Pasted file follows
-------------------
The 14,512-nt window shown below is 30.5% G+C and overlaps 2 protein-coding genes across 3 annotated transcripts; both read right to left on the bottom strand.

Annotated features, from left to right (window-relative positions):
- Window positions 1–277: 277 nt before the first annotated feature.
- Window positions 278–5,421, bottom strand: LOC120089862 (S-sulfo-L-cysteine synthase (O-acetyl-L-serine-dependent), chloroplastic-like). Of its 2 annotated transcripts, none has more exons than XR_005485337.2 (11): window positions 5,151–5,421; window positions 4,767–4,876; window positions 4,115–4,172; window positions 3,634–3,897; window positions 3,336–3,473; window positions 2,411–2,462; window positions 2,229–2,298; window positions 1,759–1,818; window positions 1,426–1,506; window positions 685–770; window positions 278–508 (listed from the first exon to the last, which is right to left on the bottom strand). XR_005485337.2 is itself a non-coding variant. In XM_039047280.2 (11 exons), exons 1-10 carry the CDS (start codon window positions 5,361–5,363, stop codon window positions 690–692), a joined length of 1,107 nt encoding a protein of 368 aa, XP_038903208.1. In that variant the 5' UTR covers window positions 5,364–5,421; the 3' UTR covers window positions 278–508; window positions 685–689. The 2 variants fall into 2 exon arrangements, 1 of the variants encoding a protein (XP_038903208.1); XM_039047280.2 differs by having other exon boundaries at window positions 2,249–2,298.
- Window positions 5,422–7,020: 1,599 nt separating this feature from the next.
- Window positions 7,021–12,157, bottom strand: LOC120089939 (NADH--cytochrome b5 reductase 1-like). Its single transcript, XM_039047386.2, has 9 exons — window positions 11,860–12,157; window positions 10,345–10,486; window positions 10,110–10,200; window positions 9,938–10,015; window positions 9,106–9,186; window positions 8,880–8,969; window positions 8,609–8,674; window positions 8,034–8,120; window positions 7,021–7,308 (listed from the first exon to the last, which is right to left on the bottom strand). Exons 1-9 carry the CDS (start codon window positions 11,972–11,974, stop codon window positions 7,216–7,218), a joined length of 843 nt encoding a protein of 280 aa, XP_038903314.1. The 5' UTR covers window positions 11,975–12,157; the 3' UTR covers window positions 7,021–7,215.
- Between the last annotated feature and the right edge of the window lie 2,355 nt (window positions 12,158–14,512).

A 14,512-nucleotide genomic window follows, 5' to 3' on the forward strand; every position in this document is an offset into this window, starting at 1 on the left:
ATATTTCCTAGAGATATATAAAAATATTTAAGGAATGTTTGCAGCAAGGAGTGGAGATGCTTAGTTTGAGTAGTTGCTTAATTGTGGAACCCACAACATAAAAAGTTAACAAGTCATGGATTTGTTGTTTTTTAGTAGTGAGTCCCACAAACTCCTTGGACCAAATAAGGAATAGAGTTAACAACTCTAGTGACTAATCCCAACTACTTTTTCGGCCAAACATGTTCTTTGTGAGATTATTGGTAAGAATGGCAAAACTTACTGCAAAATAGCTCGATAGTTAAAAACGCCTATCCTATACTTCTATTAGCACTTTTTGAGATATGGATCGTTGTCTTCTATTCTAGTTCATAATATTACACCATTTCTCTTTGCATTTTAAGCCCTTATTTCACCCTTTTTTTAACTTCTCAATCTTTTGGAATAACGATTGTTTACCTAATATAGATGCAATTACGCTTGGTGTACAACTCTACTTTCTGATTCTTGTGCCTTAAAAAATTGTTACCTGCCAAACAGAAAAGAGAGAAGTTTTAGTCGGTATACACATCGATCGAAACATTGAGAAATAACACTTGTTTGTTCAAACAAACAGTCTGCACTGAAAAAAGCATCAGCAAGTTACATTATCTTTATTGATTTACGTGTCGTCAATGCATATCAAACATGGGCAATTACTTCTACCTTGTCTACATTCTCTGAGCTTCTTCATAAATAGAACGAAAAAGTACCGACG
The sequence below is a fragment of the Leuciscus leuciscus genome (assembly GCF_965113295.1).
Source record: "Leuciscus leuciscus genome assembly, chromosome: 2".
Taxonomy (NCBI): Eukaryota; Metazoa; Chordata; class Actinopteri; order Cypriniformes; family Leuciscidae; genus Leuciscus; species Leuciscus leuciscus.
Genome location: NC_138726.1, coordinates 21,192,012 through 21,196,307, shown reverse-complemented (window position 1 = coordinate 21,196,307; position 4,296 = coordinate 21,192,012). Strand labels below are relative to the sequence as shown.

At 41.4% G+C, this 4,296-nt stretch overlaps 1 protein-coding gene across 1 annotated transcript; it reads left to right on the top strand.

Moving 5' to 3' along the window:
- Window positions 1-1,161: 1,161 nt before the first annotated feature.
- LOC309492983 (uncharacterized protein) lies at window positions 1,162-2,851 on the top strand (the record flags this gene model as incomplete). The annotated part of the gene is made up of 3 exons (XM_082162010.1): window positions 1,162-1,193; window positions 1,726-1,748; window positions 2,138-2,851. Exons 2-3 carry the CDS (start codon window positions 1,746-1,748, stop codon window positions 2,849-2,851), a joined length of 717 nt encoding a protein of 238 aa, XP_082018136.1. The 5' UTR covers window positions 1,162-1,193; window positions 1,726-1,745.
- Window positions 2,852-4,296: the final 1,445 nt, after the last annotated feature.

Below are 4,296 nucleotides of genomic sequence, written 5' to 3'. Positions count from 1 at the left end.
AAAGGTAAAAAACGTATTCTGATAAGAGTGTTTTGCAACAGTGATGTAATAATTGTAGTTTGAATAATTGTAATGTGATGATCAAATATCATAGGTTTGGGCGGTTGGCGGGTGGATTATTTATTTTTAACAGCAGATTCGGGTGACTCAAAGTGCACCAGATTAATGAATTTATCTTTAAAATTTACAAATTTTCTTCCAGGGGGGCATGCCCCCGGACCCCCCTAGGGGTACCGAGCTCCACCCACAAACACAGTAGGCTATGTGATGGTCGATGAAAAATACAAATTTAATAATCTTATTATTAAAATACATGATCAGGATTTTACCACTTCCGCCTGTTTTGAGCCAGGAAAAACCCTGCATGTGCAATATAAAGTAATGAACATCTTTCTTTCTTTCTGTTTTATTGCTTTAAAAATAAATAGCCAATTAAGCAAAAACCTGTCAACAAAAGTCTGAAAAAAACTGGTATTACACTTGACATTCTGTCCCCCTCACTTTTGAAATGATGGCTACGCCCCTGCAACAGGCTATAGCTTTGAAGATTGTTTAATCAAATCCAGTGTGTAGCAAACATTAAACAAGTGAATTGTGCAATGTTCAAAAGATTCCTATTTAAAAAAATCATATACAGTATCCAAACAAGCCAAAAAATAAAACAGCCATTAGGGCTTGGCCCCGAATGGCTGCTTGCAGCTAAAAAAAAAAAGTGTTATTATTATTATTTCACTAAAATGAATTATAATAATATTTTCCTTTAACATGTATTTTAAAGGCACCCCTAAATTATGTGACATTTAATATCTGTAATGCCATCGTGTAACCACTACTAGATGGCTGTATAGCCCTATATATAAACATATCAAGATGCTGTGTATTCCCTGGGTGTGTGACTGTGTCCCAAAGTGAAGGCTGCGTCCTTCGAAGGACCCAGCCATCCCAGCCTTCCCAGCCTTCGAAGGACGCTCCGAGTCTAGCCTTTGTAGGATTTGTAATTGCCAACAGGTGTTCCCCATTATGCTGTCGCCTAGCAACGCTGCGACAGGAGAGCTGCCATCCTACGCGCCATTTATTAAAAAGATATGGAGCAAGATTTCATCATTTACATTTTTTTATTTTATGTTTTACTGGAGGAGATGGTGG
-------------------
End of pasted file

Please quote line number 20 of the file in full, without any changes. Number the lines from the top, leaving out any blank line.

AAAGGTAAAAAACGTATTCTGATAAGAGTGTTTTGCAACAGTGATGTAATAATTGTAGTTTGAATAATTGTAATGTGATGATCAAATATCATAGGTTTGGGCGGTTGGCGGGTGGATTATTTATTTTTAACAGCAGATTCGGGTGACTCAAAGTGCACCAGATTAATGAATTTATCTTTAAAATTTACAAATTTTCTTCCAGGGGGGCATGCCCCCGGACCCCCCTAGGGGTACCGAGCTCCACCCACAAACACAGTAGGCTATGTGATGGTCGATGAAAAATACAAATTTAATAATCTTATTATTAAAATACATGATCAGGATTTTACCACTTCCGCCTGTTTTGAGCCAGGAAAAACCCTGCATGTGCAATATAAAGTAATGAACATCTTTCTTTCTTTCTGTTTTATTGCTTTAAAAATAAATAGCCAATTAAGCAAAAACCTGTCAACAAAAGTCTGAAAAAAACTGGTATTACACTTGACATTCTGTCCCCCTCACTTTTGAAATGATGGCTACGCCCCTGCAACAGGCTATAGCTTTGAAGATTGTTTAATCAAATCCAGTGTGTAGCAAACATTAAACAAGTGAATTGTGCAATGTTCAAAAGATTCCTATTTAAAAAAATCATATACAGTATCCAAACAAGCCAAAAAATAAAACAGCCATTAGGGCTTGGCCCCGAATGGCTGCTTGCAGCTAAAAAAAAAAAGTGTTATTATTATTATTTCACTAAAATGAATTATAATAATATTTTCCTTTAACATGTATTTTAAAGGCACCCCTAAATTATGTGACATTTAATATCTGTAATGCCATCGTGTAACCACTACTAGATGGCTGTATAGCCCTATATATAAACATATCAAGATGCTGTGTATTCCCTGGGTGTGTGACTGTGTCCCAAAGTGAAGGCTGCGTCCTTCGAAGGACCCAGCCATCCCAGCCTTCCCAGCCTTCGAAGGACGCTCCGAGTCTAGCCTTTGTAGGATTTGTAATTGCCAACAGGTGTTCCCCATTATGCTGTCGCCTAGCAACGCTGCGACAGGAGAGCTGCCATCCTACGCGCCATTTATTAAAAAGATATGGAGCAAGATTTCATCATTTACATTTTTTTATTTTATGTTTTACTGGAGGAGATGGTGG